Shaping the future of military procurement | KPMG | GLOBAL

Shaping the future of military procurement

Shaping the future of military procurement

KPMG in Germany led a consortium in a review of a variety defense procurement projects, which has had a highly positive impact on the nation’s defense capabilities.


Principal, Advisory and Global Lead, Global Defense Network

KPMG in the U.S.


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A major review by a KPMG-led consortium is having a profound influence on the way procurement projects are managed, which should have a highly positive impact on the nation’s defense capabilities.

The challenge

In the face of pressure on public sector budgets, an increasing desire for transparency, and a need an independent assessment, the German Federal Ministry of Defense (MoD) chose to review its major armament projects. The aim was not only to create transparency internally, but also for both parliament and public. This comprehensive survey and risk analysis was a precursor to an in-depth examination of the Ministry’s procurement management processes. The MoD represented by Federal Office of Bundeswehr Equipment, Information Technology and In-Service Support (BAAINBw), selected KPMG in Germany to carry out the review as part of a consortium consisting of KPMG Rechtsanwaltsgesellschaft mbH (KPMG Law Germany) and Taylor Wessing (as subcontractors) and P3 Group, a partnership group of engineers. The review covered nine defense projects with a total value of more than 50 billion Euro (55 billion US dollars (US$), comprising of: 

  • Infantry fighting vehicle PUMA 
  • Military transport aircraft A400M 
  • Eurofighter 
  • NATO multirole Helicopter NH90 
  • Support helicopter TIGER 
  • F125-class Frigate 
  • Joint forces radio equipment 
  • Tactical air defense system
  • EUROHAWK succession

The approach

This was the first ever external assessment of these projects, so the consortium had to create an evaluation process from scratch, with just 3 months in which to review large amounts of documentation and activities. Working on the client premises in an extremely highsecurity environment, we sought ways to improve both the projects themselves and the overall procurement and project management. Our review maintained a strong focus on the financial, technical and legal aspects of the projects, and included surveys and risk analysis of major armaments, interviews and workshops, and desk-based assessments. We coordinated a large, multi-disciplinary team of more than 30 consultants, lawyers and engineers, working in parallel work streams. Although we collaborated closely with the MoD and its in-house consultants, offering support and coaching, we also remained fully independent and unbiased at all times. In October 2014, within the agreed time scale, the consortium delivered a 1500-page analysis to the German Minister of Defense, Dr. Ursula von der Leyen.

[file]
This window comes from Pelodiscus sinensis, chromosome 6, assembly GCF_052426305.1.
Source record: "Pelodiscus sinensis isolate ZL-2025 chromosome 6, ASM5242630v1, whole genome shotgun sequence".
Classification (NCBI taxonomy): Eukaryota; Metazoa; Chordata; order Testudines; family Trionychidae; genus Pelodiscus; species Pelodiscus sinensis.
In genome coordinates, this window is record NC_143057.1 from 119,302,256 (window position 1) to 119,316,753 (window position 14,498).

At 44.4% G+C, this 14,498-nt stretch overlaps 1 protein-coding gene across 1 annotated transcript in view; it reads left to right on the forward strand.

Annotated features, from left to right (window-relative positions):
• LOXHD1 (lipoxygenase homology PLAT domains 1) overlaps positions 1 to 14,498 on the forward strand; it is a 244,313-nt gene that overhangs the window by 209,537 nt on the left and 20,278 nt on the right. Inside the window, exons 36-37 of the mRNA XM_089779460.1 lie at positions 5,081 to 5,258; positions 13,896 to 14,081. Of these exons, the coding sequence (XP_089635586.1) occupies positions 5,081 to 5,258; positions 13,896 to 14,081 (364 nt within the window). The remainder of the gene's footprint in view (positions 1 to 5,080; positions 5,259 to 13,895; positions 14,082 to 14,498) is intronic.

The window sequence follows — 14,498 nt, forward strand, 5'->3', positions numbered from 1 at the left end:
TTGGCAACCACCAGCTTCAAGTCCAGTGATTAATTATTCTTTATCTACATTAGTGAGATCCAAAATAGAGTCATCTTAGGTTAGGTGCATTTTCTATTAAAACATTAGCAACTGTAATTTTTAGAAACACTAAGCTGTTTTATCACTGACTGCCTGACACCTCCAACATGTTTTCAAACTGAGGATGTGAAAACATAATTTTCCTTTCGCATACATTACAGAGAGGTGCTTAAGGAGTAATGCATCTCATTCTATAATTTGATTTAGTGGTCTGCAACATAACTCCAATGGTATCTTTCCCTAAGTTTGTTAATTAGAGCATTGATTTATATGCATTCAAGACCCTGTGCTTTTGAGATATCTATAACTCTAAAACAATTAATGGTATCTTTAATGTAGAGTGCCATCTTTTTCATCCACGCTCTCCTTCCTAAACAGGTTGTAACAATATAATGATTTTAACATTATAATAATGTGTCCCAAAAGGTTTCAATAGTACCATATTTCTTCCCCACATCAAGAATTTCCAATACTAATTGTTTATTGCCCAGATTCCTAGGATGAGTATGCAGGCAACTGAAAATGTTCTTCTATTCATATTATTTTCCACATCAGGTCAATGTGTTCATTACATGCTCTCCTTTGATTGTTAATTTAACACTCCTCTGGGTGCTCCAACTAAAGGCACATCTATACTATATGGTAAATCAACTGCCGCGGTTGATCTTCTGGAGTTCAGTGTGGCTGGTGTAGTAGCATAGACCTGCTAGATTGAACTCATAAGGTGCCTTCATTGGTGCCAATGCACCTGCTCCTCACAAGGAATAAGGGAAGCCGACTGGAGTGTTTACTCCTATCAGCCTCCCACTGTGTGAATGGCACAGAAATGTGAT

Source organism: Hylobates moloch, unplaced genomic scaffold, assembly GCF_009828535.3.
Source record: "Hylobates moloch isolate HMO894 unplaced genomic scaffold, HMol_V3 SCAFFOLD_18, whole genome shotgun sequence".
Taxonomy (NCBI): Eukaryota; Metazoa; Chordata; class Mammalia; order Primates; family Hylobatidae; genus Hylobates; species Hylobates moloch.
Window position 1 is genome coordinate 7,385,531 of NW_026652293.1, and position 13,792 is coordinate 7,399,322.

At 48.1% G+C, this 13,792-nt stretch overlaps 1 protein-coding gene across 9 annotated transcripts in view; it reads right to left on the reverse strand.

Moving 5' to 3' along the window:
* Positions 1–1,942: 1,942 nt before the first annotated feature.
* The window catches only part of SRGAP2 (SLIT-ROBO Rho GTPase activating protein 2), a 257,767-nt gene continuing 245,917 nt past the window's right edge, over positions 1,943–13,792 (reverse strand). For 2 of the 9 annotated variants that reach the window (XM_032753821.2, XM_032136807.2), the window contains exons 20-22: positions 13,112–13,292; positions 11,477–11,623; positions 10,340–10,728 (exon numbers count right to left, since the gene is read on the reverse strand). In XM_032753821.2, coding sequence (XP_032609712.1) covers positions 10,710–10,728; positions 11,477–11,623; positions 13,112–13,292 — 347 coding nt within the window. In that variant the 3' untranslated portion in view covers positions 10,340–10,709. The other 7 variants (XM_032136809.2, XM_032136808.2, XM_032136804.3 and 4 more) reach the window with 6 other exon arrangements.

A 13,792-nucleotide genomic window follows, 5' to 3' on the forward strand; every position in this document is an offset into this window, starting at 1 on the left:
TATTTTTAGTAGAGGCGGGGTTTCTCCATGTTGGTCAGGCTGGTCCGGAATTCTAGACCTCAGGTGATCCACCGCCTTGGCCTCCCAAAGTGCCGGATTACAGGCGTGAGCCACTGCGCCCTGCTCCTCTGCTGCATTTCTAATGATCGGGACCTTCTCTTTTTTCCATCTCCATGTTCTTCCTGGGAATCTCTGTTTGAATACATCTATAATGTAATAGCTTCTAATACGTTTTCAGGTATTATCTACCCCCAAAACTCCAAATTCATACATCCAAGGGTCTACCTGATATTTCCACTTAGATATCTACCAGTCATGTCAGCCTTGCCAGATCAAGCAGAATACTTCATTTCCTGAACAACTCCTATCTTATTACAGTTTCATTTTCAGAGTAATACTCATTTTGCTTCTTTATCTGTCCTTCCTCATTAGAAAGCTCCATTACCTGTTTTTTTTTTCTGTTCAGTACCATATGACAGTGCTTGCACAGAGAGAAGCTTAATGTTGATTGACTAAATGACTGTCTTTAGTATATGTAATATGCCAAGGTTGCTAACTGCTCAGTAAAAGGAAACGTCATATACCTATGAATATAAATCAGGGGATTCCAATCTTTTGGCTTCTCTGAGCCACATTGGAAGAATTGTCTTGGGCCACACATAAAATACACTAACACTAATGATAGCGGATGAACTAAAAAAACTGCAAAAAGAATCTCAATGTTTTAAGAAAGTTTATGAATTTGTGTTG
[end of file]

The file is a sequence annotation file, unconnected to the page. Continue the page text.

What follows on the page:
The results

Our thorough review of German military weapon procurement identified 150 concerns and future risks and a similar number of recommendations for improving the MoD’s project and procurement management.

The report, which called for “an urgent improvement in the management of national and international projects,” has gained unprecedented media coverage for KPMG Germany. It is now publicly known as the ‘KPMG-Gutachten’ (KPMG report) and continues to be quoted and referred to in defense conferences, articles and publications.

Some of the key recommendations are: 

  • a need to focus on current risks and problems, enabling the MoD to prevent future issues 
  • establishing a new process in which project managers report risks directly to the State Secretary
  • increasing transparency of armament project and risk management 
  • strengthening operational readiness, by identifying and managing interdependencies between projects 
  • making a number of essential organizational changes

During the project, the Defense Minister showed her commitment to change by nominating a new State Secretary for armaments. The report has also influenced the current armament agenda (‘Agenda Rüstung’), developed by the State Secretary to further improve the management of armament projects.

“[The report] provides a good basis from which to look at the weak points and theneed for action, which will be a tough management task for weeks and months tocome.”

- Dr. Ursula von der Leyen, German Minister of Defense


Lessons Learned

  1. Periodical, external, third party analysis of internal structures and processes can help to deliver unbiased reporting and optimize financial management. 
  2. A high quality review is dependent upon a well-coordinated and smoothly functioning multi-disciplinary team of external experts. 
  3. Projects involving multinational activities are particularly challenging, and require a central point of contact and control (e.g. a lead country).

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